Our support for strong organizations also includes workshops and other training opportunities to foster shared learning and continuing development. These may take the form of peer learning and exchange and focus on topics such as financial management, leadership, staff and board development, strategic planning, or other areas of interest.
Chicago’s civic landscape is notable for its broad network of philanthropic, corporate, and nonprofit organizations. MacArthur is part of a network of local funders that often comes together to support major civic endeavors. These may address a unique opportunity, such as the National Park Foundation’s designation of the historic Pullman neighborhood as an urban National Monument, or the dedication of a living monument to the Reverend Dr. Martin Luther King, Jr. in Marquette Park.
We also join timely, issue-focused civic partnerships. Building on activities initiated in the prior year, in 2017, the Foundation joined more than 30 peer funders in a cooperative effort called the Partnership for Safe and Peaceful Communities. The Partnership is a coalition of philanthropic organizations that are aligning their funding around strategies to help reduce gun violence in Chicago in collaboration with community, public, and private sector leaders.
The Partnership is supporting three broad strategies—direct engagement services and alternatives for those most affected by violence in targeted neighborhoods; police legitimacy and reform; and gun policy—to help create the conditions for violence prevention and reduction.
In addition, to support smaller organizations working during the summer at the neighborhood and block-level to build community cohesion, crowd out violence, and promote safety and peace, members of the Partnership support the Fund for Safe and Peaceful Communities. The 2017 Fund awarded grants of up to $10,000, totaling nearly $850,000, to 120 organizations.
Civic partnerships leverage the collective assets of the philanthropic community and other civic, corporate, and government leaders for greater impact. Look for future updates on our civic partnerships.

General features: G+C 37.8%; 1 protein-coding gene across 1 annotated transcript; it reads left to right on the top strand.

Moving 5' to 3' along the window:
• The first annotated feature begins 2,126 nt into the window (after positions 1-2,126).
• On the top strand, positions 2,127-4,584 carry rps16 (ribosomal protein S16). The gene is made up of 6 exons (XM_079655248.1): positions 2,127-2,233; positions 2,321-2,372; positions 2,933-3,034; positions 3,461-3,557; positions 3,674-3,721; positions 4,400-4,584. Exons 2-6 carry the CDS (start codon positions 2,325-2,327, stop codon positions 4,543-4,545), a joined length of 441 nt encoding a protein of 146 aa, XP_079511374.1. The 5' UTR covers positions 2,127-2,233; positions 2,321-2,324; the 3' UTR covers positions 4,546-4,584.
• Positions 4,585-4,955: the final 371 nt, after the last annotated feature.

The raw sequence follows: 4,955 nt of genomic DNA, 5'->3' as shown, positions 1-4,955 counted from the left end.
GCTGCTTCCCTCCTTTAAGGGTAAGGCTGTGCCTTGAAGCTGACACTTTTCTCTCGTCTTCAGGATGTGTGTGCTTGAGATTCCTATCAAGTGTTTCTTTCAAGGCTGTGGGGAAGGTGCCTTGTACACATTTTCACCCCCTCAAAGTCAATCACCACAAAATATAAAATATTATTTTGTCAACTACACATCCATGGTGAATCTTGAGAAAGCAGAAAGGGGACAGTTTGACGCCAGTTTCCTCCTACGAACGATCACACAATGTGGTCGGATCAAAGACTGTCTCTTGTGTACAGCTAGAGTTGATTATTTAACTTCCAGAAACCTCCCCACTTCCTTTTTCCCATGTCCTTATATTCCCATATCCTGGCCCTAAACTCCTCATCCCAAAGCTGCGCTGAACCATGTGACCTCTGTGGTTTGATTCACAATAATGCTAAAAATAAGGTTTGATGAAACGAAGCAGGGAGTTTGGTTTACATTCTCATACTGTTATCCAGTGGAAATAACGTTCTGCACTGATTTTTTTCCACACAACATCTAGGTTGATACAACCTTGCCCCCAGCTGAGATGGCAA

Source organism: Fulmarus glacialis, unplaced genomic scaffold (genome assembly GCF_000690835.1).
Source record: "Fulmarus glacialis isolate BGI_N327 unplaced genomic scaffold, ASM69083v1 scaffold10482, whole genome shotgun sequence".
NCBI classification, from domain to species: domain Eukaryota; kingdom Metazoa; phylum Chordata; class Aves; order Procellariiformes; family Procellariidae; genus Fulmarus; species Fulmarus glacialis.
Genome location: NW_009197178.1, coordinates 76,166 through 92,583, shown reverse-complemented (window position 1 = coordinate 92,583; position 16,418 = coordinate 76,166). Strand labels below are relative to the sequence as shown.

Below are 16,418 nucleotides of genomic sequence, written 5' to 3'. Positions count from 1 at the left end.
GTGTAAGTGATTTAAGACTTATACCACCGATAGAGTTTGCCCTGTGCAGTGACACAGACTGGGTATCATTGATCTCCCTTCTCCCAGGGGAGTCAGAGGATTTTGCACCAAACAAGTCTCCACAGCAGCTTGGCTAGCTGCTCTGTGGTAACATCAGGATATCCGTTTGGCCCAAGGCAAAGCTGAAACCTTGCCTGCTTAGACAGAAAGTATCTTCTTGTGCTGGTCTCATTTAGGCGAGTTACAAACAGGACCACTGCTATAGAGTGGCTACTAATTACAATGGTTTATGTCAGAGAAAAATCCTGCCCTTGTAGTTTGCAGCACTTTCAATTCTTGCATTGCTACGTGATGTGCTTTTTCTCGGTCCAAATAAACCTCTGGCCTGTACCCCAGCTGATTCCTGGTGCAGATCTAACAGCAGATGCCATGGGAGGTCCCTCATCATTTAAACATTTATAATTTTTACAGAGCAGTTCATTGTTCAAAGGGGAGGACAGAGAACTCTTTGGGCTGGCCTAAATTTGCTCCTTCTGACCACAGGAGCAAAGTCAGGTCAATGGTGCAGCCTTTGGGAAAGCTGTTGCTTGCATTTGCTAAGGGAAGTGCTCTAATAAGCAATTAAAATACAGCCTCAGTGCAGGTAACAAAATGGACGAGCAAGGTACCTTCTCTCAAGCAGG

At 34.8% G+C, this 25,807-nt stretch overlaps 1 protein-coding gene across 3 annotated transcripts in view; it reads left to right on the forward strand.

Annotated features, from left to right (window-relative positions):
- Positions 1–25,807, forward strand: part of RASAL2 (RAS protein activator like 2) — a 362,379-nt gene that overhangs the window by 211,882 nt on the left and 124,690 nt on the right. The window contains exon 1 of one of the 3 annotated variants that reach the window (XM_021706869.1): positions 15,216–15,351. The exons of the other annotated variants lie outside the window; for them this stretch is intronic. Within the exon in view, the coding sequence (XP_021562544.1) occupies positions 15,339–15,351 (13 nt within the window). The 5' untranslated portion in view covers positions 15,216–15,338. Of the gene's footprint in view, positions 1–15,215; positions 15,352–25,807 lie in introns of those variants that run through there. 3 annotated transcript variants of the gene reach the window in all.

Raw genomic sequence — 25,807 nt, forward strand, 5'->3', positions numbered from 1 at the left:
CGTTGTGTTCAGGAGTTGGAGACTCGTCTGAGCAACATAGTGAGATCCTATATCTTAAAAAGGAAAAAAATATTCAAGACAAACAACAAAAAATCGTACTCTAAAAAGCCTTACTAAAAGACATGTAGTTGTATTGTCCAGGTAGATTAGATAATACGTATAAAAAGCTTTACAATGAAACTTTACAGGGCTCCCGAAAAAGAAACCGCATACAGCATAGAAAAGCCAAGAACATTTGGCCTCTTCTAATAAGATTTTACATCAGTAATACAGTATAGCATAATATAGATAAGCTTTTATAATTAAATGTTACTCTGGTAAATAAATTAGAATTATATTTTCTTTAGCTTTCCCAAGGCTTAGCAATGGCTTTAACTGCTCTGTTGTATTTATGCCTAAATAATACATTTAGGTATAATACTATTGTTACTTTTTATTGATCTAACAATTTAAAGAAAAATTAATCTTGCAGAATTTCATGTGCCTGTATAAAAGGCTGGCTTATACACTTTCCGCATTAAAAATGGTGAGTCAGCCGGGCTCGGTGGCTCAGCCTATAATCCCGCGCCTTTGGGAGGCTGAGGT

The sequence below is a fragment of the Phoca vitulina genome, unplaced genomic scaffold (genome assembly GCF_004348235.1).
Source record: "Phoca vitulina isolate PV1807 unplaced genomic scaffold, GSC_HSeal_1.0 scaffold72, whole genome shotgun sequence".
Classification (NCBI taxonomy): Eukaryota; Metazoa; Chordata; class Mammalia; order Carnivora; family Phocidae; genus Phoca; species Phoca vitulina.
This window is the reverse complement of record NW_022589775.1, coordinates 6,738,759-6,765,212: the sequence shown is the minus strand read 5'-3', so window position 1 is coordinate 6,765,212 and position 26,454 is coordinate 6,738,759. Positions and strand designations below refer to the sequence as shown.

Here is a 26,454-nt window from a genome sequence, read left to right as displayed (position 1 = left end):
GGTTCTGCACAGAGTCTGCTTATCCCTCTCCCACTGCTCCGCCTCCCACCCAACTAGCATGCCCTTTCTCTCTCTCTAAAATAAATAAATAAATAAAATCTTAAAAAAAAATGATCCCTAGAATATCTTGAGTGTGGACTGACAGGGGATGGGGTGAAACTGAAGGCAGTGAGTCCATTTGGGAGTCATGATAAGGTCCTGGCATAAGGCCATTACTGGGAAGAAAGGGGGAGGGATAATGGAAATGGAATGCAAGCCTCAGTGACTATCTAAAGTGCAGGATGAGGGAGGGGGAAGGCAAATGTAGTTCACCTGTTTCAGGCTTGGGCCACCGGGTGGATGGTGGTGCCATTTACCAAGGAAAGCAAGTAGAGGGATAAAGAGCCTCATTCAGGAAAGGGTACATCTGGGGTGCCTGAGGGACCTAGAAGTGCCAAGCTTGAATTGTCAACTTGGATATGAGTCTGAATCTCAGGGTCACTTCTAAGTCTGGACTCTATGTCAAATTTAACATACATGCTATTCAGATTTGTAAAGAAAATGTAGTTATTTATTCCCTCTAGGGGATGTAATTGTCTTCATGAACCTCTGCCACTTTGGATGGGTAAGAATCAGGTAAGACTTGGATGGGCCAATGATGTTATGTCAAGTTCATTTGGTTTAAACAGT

We are exploring ways to support locally-focused, community-driven initiatives to connect Chicago residents to local, regional, national, and even global sources of social and economic opportunity. Support for vital communities may include resources for community networks, improvements to local infrastructure, place-based development efforts, or collective action among community members. Our support is intended to strengthen economic and social vitality in neighborhoods that have experienced disinvestment, segregation, racism, and isolation. Previous awards for collective endeavors such as the Greater Chatham Initiative and programs in Pullman illustrate this type of support. We also will ensure that data, analytics, policy analysis, and other forms of technical assistance are available to organizations leading these efforts.
Additional information about support for vital communities will be available later this year.
MacArthur will promote and advance diverse leadership whose influence will inform and improve decision making across the city. We will include leaders who represent a broad array of Chicago residents, with diversity of race, religion, ethnicity, gender identity, sexual orientation, age and expertise; people with disabilities; and those from different geographies and income levels. Through grants and other investments, our goal is to enhance and expand leadership opportunities for civic actors, providing existing programs with additional resources and new avenues for peer learning and networking, facilitating access to elected and appointed officials, and creating new vehicles and pathways to influence.
As part of our Chicago Commitment, we seek to advance equity and access to opportunity and foster conditions that recognize and promote people of color in leadership positions.
Additional information about support for influential leaders will be available later this year.